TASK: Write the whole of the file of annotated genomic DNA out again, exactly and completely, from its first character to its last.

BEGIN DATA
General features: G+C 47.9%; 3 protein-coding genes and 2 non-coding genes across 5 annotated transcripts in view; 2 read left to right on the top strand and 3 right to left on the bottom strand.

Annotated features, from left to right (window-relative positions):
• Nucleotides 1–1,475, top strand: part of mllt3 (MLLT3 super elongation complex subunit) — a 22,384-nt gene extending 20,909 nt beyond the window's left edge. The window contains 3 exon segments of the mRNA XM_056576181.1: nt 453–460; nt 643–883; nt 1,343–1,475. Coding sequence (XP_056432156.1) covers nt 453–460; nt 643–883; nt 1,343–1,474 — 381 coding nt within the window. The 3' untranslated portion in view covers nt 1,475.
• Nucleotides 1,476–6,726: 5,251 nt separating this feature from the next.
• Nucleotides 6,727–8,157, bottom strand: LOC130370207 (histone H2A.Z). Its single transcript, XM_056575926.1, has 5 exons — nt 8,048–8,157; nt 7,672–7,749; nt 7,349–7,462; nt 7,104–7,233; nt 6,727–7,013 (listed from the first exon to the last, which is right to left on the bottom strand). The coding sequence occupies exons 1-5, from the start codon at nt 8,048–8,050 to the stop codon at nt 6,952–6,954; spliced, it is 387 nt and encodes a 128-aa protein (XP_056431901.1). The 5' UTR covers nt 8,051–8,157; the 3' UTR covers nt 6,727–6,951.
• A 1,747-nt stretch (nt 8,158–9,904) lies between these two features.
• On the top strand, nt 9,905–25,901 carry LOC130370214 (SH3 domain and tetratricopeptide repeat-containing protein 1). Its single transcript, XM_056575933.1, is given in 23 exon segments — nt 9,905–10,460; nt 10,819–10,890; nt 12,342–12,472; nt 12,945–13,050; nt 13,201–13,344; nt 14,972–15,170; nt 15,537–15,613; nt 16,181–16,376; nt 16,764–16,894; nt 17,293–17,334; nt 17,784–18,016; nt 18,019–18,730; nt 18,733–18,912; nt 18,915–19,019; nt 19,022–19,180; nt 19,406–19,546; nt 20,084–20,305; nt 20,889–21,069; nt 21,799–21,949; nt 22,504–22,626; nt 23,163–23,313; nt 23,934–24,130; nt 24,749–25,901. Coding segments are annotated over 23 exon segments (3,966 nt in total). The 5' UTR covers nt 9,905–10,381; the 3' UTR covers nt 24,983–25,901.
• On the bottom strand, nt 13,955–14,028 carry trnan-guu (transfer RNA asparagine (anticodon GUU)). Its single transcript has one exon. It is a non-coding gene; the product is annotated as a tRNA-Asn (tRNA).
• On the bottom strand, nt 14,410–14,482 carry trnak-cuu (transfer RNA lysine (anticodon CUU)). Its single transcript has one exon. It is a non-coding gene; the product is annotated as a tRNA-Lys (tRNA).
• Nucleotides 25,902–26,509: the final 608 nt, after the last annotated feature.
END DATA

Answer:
General features: G+C 47.9%; 3 protein-coding genes and 2 non-coding genes across 5 annotated transcripts in view; 2 read left to right on the top strand and 3 right to left on the bottom strand.

Annotated features, from left to right (window-relative positions):
• Nucleotides 1–1,475, top strand: part of mllt3 (MLLT3 super elongation complex subunit) — a 22,384-nt gene extending 20,909 nt beyond the window's left edge. The window contains 3 exon segments of the mRNA XM_056576181.1: nt 453–460; nt 643–883; nt 1,343–1,475. Coding sequence (XP_056432156.1) covers nt 453–460; nt 643–883; nt 1,343–1,474 — 381 coding nt within the window. The 3' untranslated portion in view covers nt 1,475.
• Nucleotides 1,476–6,726: 5,251 nt separating this feature from the next.
• Nucleotides 6,727–8,157, bottom strand: LOC130370207 (histone H2A.Z). Its single transcript, XM_056575926.1, has 5 exons — nt 8,048–8,157; nt 7,672–7,749; nt 7,349–7,462; nt 7,104–7,233; nt 6,727–7,013 (listed from the first exon to the last, which is right to left on the bottom strand). The coding sequence occupies exons 1-5, from the start codon at nt 8,048–8,050 to the stop codon at nt 6,952–6,954; spliced, it is 387 nt and encodes a 128-aa protein (XP_056431901.1). The 5' UTR covers nt 8,051–8,157; the 3' UTR covers nt 6,727–6,951.
• A 1,747-nt stretch (nt 8,158–9,904) lies between these two features.
• On the top strand, nt 9,905–25,901 carry LOC130370214 (SH3 domain and tetratricopeptide repeat-containing protein 1). Its single transcript, XM_056575933.1, is given in 23 exon segments — nt 9,905–10,460; nt 10,819–10,890; nt 12,342–12,472; nt 12,945–13,050; nt 13,201–13,344; nt 14,972–15,170; nt 15,537–15,613; nt 16,181–16,376; nt 16,764–16,894; nt 17,293–17,334; nt 17,784–18,016; nt 18,019–18,730; nt 18,733–18,912; nt 18,915–19,019; nt 19,022–19,180; nt 19,406–19,546; nt 20,084–20,305; nt 20,889–21,069; nt 21,799–21,949; nt 22,504–22,626; nt 23,163–23,313; nt 23,934–24,130; nt 24,749–25,901. Coding segments are annotated over 23 exon segments (3,966 nt in total). The 5' UTR covers nt 9,905–10,381; the 3' UTR covers nt 24,983–25,901.
• On the bottom strand, nt 13,955–14,028 carry trnan-guu (transfer RNA asparagine (anticodon GUU)). Its single transcript has one exon. It is a non-coding gene; the product is annotated as a tRNA-Asn (tRNA).
• On the bottom strand, nt 14,410–14,482 carry trnak-cuu (transfer RNA lysine (anticodon CUU)). Its single transcript has one exon. It is a non-coding gene; the product is annotated as a tRNA-Lys (tRNA).
• Nucleotides 25,902–26,509: the final 608 nt, after the last annotated feature.